There is nothing wrong with sexual liberation but it stands on its own and doesn’t need Reich’s psychological theories to justify it. Since the 60s and 70s the so-called sexual revolution has proceeded. The patriarchal family is not half so patriarchal as it used to be and is not so widespread either—yet capitalism is as solidly supported by the majority of people as it ever was. Which in itself undermines theories based on Reich as to why workers support capitalism.
In 1939 Reich claimed to have found Freud’s posited instinctual sexual energy, calling it “orgone”. After that, he went completely haywire, claiming that it came from outer space and could cure cancer. As a result of refusing to stop selling “orgone boxes” to cure cancer, he was jailed for contempt of court and in fact died in the hospital wing of a prison in 1957.
This pathetic end should not disguise the fact that he was merely trying to prove what was at the basis of Freud’s theories: that there was such a thing as sexual energy. He failed, and so has everybody else. These days not even most Freudians defend the existence of sexual energy in the sense Freud understood it, as an instinctual bodily energy that could be repressed or diverted into other forms of bodily energy.
Although Freud did believe that ultimately a materialist basis for mental states would be found—that the nature of the “sexual energy” he posited would eventually be uncovered—he himself never claimed it had been or was anywhere near to being discovered. This didn’t him prevent him from continuing to speculate on the basis that it did exist. Indeed, from one point of view, Freud can be better seen as a speculative philosopher than as a practising scientist, at least in his later years. The trouble was that he came up with speculative theories which could neither be proved nor disproved.
For instance, he posited a “life instinct” and then, later, a “death instinct”. He talked about a “pleasure principle” and a “reality principle”. But how could the existence of such “instincts” and “principles” be proved? Some (most, in fact) of his followers—Reich for instance—denied that there was such a thing as a “death instinct”. So, Freud said there was; Reich said there wasn’t. But how to prove which one was right? You can’t. There’s no way of doing so.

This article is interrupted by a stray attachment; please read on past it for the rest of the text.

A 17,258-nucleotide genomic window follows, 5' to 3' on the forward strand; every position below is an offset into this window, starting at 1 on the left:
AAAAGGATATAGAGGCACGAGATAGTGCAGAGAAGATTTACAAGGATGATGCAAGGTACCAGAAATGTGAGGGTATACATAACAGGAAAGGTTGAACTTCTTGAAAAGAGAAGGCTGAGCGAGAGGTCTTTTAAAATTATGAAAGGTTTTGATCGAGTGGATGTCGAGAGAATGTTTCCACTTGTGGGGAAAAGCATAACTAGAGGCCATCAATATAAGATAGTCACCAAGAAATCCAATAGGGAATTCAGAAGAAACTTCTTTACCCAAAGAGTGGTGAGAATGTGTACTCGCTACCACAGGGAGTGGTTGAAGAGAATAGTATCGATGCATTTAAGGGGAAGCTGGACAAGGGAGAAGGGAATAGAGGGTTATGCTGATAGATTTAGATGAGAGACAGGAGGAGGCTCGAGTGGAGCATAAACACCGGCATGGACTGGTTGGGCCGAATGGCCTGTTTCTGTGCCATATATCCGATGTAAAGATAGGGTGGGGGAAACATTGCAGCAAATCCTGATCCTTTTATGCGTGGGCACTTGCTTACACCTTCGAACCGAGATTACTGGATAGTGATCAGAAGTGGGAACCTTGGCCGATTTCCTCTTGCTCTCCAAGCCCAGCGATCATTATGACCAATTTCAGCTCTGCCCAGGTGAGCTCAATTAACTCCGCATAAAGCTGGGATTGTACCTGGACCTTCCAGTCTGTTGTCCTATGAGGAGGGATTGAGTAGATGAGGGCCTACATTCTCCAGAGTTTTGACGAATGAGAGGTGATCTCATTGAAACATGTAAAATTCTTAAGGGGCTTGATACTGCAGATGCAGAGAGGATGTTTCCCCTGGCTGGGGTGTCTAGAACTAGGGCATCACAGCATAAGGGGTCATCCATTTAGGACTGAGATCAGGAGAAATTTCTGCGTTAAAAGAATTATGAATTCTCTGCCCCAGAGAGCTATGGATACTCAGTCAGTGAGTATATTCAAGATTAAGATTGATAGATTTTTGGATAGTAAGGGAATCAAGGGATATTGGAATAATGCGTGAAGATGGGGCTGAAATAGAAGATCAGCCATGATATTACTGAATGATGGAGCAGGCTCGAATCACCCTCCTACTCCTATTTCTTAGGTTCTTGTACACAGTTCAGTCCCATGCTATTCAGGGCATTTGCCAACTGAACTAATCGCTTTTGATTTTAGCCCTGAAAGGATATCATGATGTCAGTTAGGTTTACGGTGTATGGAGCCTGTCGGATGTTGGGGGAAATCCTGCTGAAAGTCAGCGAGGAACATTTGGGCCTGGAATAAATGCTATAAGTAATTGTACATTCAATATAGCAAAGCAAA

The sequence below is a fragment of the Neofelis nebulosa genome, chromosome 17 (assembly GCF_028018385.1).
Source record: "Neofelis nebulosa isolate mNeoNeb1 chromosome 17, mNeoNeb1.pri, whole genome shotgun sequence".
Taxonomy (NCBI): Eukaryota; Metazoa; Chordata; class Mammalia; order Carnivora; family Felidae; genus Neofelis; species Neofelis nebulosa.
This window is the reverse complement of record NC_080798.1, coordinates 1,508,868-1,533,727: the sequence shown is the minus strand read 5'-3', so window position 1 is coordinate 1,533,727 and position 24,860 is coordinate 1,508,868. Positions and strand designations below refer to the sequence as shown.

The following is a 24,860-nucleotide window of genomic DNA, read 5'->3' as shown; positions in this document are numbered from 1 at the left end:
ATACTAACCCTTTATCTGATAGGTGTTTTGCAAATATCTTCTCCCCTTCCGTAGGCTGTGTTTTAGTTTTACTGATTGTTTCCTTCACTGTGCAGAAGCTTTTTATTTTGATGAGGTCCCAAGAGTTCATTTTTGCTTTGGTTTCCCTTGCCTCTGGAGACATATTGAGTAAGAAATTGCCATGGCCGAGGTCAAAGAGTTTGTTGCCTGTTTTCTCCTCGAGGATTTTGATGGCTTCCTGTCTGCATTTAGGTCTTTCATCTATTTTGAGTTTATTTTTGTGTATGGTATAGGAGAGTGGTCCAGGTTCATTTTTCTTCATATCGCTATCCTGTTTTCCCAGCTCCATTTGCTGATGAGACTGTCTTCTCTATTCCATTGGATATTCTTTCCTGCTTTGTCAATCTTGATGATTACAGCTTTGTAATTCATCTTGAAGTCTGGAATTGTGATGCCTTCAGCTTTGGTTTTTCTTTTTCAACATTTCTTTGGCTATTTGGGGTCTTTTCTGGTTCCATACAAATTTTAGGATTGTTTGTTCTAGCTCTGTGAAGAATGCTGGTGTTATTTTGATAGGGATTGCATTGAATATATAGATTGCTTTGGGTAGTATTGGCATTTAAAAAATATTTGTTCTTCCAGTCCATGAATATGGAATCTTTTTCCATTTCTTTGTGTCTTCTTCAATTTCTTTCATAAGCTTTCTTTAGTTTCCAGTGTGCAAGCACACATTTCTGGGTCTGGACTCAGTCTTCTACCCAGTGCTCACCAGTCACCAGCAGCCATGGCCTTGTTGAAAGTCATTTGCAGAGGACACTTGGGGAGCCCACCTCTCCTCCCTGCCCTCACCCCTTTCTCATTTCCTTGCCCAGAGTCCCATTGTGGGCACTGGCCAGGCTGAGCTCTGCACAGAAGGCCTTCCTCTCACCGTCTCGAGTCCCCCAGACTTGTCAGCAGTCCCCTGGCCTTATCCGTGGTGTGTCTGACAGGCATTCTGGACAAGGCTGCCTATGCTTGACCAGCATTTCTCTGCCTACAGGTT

One philosopher who took up Freud’s philosophical speculations was Herbert Marcuse. He started from a book written by Freud in 1930, Civilisation and Its Discontents. This is one of the most anti-socialist books ever written since it provides a pseudo-scientific justification for the so-called “human nature” objection to socialism. Freud was quite explicit about this:
“(. . .) men are not gentle creatures, who want to be loved, who at most defend themselves if they are attacked; they are, on the contrary, creatures among whose instinctual endowments is to be reckoned a powerful share of aggressiveness. As a result, their neighbour is for them not only a potential helper or sexual object, but also someone who tempts them to satisfy their aggressiveness on him, to exploit his capacity for work without compensation, to use him sexually without his consent, to seize his possessions, to humiliate him, to cause him pain, to torture and to kill him”.